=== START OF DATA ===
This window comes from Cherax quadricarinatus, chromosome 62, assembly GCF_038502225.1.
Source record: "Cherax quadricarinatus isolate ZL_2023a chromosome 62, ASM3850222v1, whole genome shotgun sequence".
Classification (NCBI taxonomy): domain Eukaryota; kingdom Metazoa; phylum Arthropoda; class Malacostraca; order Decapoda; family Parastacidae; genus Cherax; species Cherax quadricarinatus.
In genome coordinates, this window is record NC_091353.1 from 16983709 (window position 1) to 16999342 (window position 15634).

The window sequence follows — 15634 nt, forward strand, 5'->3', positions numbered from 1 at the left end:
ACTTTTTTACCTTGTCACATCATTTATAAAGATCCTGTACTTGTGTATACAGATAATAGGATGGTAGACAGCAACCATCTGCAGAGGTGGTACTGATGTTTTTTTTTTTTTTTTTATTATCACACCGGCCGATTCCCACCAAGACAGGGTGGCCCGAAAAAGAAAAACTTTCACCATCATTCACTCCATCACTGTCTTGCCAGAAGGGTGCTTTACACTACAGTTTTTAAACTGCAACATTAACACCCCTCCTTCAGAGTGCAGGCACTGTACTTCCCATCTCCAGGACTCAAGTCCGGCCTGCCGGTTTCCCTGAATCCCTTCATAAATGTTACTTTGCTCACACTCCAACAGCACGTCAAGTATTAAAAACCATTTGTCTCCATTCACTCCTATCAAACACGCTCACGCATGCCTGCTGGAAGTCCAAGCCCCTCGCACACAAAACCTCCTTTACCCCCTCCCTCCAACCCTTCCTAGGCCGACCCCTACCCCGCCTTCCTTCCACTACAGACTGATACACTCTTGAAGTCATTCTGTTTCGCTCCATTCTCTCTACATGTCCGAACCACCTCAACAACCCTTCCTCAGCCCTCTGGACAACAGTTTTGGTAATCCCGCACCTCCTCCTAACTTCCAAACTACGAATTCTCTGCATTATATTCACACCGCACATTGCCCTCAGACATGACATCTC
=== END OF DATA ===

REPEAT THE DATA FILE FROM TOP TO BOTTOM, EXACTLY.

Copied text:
This window comes from Cherax quadricarinatus, chromosome 62, assembly GCF_038502225.1.
Source record: "Cherax quadricarinatus isolate ZL_2023a chromosome 62, ASM3850222v1, whole genome shotgun sequence".
Classification (NCBI taxonomy): domain Eukaryota; kingdom Metazoa; phylum Arthropoda; class Malacostraca; order Decapoda; family Parastacidae; genus Cherax; species Cherax quadricarinatus.
In genome coordinates, this window is record NC_091353.1 from 16983709 (window position 1) to 16999342 (window position 15634).

The window sequence follows — 15634 nt, forward strand, 5'->3', positions numbered from 1 at the left end:
ACTTTTTTACCTTGTCACATCATTTATAAAGATCCTGTACTTGTGTATACAGATAATAGGATGGTAGACAGCAACCATCTGCAGAGGTGGTACTGATGTTTTTTTTTTTTTTTTTATTATCACACCGGCCGATTCCCACCAAGACAGGGTGGCCCGAAAAAGAAAAACTTTCACCATCATTCACTCCATCACTGTCTTGCCAGAAGGGTGCTTTACACTACAGTTTTTAAACTGCAACATTAACACCCCTCCTTCAGAGTGCAGGCACTGTACTTCCCATCTCCAGGACTCAAGTCCGGCCTGCCGGTTTCCCTGAATCCCTTCATAAATGTTACTTTGCTCACACTCCAACAGCACGTCAAGTATTAAAAACCATTTGTCTCCATTCACTCCTATCAAACACGCTCACGCATGCCTGCTGGAAGTCCAAGCCCCTCGCACACAAAACCTCCTTTACCCCCTCCCTCCAACCCTTCCTAGGCCGACCCCTACCCCGCCTTCCTTCCACTACAGACTGATACACTCTTGAAGTCATTCTGTTTCGCTCCATTCTCTCTACATGTCCGAACCACCTCAACAACCCTTCCTCAGCCCTCTGGACAACAGTTTTGGTAATCCCGCACCTCCTCCTAACTTCCAAACTACGAATTCTCTGCATTATATTCACACCGCACATTGCCCTCAGACATGACATCTC